colophon (kŏlˈəfŏnˌ) [key] [Gr., = finishing stroke]. Before the use of printing in Western Europe a manuscript often ended with a statement about the author, the scribe, or the illuminator. The first printed book to have a comparable concluding statement was the Mainz Psalter, crediting the printer and giving the date printed (1457) in its last paragraph. After this, a printed book commonly ended with this statement, now called a colophon. The information came to be given on the title page after c.1520. The name colophon is applied also to a printer's mark or a publisher's device on a title page or elsewhere.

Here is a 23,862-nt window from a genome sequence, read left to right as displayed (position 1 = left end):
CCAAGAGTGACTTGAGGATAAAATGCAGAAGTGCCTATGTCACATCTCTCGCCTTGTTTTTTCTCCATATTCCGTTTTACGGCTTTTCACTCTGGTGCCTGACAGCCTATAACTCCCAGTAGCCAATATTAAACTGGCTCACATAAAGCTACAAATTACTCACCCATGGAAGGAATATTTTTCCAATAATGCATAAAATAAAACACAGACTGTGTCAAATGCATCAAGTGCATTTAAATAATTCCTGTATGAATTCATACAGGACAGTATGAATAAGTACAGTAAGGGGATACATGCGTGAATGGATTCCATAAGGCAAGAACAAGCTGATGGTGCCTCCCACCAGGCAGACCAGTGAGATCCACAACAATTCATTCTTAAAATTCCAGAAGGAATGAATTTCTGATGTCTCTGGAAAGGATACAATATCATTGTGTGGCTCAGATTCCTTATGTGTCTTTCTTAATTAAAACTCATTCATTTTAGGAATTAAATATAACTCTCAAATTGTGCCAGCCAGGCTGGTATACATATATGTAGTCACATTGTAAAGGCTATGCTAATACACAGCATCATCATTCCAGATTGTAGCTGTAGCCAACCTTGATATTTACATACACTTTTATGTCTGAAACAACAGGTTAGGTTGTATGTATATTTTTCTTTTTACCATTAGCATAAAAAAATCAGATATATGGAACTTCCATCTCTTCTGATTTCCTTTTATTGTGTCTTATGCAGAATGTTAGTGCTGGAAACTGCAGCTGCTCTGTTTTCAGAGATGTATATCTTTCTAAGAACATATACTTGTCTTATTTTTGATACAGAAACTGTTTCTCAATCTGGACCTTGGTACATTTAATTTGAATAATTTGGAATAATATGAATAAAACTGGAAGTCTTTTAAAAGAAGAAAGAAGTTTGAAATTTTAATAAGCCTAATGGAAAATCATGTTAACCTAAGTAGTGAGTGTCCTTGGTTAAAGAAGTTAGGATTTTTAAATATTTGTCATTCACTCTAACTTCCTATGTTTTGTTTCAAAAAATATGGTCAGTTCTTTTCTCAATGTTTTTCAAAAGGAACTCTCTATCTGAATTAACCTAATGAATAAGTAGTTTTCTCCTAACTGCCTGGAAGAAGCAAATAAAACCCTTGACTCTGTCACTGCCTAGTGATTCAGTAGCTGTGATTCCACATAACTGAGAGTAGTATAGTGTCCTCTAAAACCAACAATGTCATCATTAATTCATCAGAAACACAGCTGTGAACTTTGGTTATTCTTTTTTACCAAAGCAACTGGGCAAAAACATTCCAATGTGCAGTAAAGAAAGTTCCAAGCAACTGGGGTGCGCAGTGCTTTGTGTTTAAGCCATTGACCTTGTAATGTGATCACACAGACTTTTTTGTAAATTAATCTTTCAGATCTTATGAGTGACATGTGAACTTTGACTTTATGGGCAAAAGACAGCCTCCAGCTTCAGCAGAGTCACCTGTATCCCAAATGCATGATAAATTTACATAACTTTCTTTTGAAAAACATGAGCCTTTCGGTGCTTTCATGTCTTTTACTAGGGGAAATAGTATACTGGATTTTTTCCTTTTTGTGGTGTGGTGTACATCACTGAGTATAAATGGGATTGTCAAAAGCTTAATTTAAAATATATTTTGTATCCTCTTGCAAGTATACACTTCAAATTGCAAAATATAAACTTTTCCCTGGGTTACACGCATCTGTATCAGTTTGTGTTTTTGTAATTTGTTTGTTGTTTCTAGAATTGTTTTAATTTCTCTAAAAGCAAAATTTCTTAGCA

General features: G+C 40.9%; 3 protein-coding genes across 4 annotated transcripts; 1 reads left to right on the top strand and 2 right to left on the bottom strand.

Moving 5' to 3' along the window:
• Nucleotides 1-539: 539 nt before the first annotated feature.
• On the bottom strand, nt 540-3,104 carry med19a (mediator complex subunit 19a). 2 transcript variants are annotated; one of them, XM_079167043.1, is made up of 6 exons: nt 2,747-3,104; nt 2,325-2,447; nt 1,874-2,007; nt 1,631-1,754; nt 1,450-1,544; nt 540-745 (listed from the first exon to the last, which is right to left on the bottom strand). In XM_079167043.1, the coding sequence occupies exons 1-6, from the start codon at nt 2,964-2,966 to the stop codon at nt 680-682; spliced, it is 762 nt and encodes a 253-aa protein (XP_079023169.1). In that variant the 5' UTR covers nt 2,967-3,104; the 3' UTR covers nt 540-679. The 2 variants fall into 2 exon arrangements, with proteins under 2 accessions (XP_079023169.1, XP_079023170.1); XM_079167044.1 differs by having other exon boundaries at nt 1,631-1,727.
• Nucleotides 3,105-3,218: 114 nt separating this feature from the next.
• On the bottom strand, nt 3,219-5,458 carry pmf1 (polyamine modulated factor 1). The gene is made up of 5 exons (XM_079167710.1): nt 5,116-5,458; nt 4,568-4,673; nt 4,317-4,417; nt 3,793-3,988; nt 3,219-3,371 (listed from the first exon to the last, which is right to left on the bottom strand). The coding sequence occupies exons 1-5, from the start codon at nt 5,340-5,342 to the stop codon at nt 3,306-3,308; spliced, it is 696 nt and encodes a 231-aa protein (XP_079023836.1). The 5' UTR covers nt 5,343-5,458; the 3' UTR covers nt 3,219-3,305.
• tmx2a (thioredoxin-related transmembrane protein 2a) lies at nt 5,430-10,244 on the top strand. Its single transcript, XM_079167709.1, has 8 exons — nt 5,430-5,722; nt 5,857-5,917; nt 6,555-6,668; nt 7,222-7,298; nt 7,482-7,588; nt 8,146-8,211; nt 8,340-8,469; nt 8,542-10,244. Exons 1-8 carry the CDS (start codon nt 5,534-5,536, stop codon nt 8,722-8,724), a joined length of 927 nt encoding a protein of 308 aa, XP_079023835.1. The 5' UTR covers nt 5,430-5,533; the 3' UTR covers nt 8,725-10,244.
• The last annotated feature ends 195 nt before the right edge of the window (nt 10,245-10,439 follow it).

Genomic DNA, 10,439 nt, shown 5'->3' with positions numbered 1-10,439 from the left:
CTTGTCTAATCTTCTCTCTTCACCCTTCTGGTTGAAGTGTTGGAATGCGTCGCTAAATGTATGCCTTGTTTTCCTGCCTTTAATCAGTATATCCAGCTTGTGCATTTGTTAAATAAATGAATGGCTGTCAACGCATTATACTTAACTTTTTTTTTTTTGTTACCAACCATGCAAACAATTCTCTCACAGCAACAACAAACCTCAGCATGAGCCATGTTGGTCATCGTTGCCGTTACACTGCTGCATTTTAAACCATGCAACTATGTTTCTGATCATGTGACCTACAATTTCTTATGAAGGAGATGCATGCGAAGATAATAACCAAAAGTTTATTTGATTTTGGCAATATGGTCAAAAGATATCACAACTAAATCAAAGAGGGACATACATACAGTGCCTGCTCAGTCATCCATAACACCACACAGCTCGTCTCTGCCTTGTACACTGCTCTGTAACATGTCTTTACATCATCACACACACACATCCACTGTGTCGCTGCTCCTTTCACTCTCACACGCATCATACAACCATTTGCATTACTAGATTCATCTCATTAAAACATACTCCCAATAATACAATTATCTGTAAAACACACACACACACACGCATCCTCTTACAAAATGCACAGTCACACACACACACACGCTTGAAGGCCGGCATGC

The Columbia Electronic Encyclopedia, 6th ed. Copyright © 2012, Columbia University Press. All rights reserved.
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